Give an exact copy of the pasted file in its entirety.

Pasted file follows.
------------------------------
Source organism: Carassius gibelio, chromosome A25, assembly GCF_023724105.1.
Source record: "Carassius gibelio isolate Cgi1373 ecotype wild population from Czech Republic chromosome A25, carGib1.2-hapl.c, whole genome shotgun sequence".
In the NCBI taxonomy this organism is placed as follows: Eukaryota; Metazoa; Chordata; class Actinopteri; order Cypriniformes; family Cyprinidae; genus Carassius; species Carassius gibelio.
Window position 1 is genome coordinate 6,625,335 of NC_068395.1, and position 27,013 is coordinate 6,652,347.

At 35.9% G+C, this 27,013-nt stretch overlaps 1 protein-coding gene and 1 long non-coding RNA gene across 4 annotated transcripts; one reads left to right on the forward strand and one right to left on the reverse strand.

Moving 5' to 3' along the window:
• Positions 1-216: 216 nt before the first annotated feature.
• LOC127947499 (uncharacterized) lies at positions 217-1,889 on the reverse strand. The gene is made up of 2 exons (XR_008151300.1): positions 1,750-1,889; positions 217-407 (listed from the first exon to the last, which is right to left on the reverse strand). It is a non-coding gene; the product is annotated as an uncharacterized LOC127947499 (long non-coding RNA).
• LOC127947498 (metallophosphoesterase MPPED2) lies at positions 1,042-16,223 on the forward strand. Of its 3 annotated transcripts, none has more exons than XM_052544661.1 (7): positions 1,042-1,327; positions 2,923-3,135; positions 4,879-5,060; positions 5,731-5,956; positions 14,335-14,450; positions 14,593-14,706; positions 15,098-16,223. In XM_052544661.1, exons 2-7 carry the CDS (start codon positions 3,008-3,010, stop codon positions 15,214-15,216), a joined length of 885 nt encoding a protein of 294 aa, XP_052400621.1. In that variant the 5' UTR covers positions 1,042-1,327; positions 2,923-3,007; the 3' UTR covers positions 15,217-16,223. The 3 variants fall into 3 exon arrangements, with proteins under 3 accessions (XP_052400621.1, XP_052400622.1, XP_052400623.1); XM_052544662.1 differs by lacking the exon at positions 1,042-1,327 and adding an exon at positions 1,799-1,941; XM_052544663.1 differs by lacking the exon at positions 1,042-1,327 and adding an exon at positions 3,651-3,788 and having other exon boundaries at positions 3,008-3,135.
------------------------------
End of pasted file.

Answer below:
Source organism: Carassius gibelio, chromosome A25, assembly GCF_023724105.1.
Source record: "Carassius gibelio isolate Cgi1373 ecotype wild population from Czech Republic chromosome A25, carGib1.2-hapl.c, whole genome shotgun sequence".
In the NCBI taxonomy this organism is placed as follows: Eukaryota; Metazoa; Chordata; class Actinopteri; order Cypriniformes; family Cyprinidae; genus Carassius; species Carassius gibelio.
Window position 1 is genome coordinate 6,625,335 of NC_068395.1, and position 27,013 is coordinate 6,652,347.

At 35.9% G+C, this 27,013-nt stretch overlaps 1 protein-coding gene and 1 long non-coding RNA gene across 4 annotated transcripts; one reads left to right on the forward strand and one right to left on the reverse strand.

Moving 5' to 3' along the window:
• Positions 1-216: 216 nt before the first annotated feature.
• LOC127947499 (uncharacterized) lies at positions 217-1,889 on the reverse strand. The gene is made up of 2 exons (XR_008151300.1): positions 1,750-1,889; positions 217-407 (listed from the first exon to the last, which is right to left on the reverse strand). It is a non-coding gene; the product is annotated as an uncharacterized LOC127947499 (long non-coding RNA).
• LOC127947498 (metallophosphoesterase MPPED2) lies at positions 1,042-16,223 on the forward strand. Of its 3 annotated transcripts, none has more exons than XM_052544661.1 (7): positions 1,042-1,327; positions 2,923-3,135; positions 4,879-5,060; positions 5,731-5,956; positions 14,335-14,450; positions 14,593-14,706; positions 15,098-16,223. In XM_052544661.1, exons 2-7 carry the CDS (start codon positions 3,008-3,010, stop codon positions 15,214-15,216), a joined length of 885 nt encoding a protein of 294 aa, XP_052400621.1. In that variant the 5' UTR covers positions 1,042-1,327; positions 2,923-3,007; the 3' UTR covers positions 15,217-16,223. The 3 variants fall into 3 exon arrangements, with proteins under 3 accessions (XP_052400621.1, XP_052400622.1, XP_052400623.1); XM_052544662.1 differs by lacking the exon at positions 1,042-1,327 and adding an exon at positions 1,799-1,941; XM_052544663.1 differs by lacking the exon at positions 1,042-1,327 and adding an exon at positions 3,651-3,788 and having other exon boundaries at positions 3,008-3,135.